LATEST FEATURE ARTICLE:
Technical Trading Systems, Part 1: Trading System Overview
First Quarter 2014
Regular readers of Computerized Investing are undoubtedly aware of the 60 or so stock screens that AAII tracks on its website. These stock screens are based on quantitative rules applied to the universe of stocks in AAII’s Stock Investor Pro fundamental stock screening and research database program. There are several benefits of using a regimented fundamental stock screening approach to select stocks. First, it helps to remove emotion from the investment process. Second, it saves time, as with the click of a button you can instantaneously winnow down the investable stock universe from many thousands to, perhaps, only a dozen or two.
On the opposite end of the spectrum from fundamental analysis is technical analysis. This type of analysis focuses on price and volume behavior for an underlying security. Unlike fundamental analysis—which assumes that factors such as earnings and dividend growth, balance sheet strength and other fundamental elements impact a stock’s price—technical analysis is based on the premise that most, if not all, of the information regarding the underlying asset is captured in the price.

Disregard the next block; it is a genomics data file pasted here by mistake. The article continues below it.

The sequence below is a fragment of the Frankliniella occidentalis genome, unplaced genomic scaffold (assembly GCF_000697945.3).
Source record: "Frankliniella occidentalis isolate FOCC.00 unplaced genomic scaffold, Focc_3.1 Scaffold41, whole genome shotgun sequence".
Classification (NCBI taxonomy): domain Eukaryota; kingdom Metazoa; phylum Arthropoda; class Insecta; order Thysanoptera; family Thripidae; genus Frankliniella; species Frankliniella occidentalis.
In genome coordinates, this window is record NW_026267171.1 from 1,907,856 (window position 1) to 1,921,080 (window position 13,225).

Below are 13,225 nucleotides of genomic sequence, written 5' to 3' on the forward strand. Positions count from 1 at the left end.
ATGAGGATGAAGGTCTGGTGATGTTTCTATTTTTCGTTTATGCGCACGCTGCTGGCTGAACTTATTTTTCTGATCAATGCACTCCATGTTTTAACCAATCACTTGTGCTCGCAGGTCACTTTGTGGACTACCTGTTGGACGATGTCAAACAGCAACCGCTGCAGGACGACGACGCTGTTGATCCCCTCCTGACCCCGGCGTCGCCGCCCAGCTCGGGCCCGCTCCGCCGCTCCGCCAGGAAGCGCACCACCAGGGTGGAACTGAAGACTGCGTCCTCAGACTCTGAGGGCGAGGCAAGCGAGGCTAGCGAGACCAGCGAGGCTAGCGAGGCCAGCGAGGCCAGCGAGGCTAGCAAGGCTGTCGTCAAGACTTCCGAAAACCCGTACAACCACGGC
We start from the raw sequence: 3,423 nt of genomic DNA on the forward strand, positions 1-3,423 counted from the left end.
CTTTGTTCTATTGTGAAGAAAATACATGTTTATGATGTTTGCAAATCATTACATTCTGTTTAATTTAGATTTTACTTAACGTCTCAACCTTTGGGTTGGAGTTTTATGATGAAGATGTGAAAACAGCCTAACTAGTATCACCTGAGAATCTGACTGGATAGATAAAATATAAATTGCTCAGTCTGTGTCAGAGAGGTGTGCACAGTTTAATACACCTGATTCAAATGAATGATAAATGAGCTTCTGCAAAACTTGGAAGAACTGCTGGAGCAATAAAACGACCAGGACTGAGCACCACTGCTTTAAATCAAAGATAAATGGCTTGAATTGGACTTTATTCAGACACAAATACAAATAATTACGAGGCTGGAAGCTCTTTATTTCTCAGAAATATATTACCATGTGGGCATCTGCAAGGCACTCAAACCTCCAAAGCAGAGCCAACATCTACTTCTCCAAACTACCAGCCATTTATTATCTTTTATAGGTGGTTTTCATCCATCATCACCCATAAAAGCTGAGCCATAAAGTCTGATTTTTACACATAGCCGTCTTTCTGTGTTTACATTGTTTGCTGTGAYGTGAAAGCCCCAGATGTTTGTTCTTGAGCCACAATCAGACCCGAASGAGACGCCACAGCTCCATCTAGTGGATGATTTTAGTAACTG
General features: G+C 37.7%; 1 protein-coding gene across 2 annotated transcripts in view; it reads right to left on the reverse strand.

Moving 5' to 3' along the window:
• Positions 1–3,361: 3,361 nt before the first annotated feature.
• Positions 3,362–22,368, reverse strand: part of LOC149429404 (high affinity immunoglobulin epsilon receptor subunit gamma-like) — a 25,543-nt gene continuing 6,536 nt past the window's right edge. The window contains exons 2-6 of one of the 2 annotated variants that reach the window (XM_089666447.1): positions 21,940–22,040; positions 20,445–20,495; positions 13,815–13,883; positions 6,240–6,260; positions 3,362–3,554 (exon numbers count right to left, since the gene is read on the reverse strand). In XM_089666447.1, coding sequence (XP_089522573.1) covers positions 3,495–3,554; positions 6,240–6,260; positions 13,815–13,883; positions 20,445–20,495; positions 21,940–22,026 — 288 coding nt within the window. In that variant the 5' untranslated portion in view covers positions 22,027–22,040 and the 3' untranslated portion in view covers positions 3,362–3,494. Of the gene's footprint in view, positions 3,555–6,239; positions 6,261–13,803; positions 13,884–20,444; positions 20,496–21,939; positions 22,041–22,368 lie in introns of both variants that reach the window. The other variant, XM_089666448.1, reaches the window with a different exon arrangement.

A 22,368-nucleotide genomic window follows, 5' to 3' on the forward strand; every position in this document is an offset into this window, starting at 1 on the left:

By analyzing trends in the price and volume over time, short-term investors and traders identify patterns and trends that they use to predict future price movements. Just as with fundamental stock screens, technicians develop “trading systems” to identify when to buy and sell stocks, exchange-traded funds (, or other securities. However, where fundamental screening focuses on elements such as ratios, multiples and growth rates, technical systems rely on “indicators” that are mathematical manipulations of price and volume data.
What you need to know to build effective screens for locating mutual funds that fit your criteria.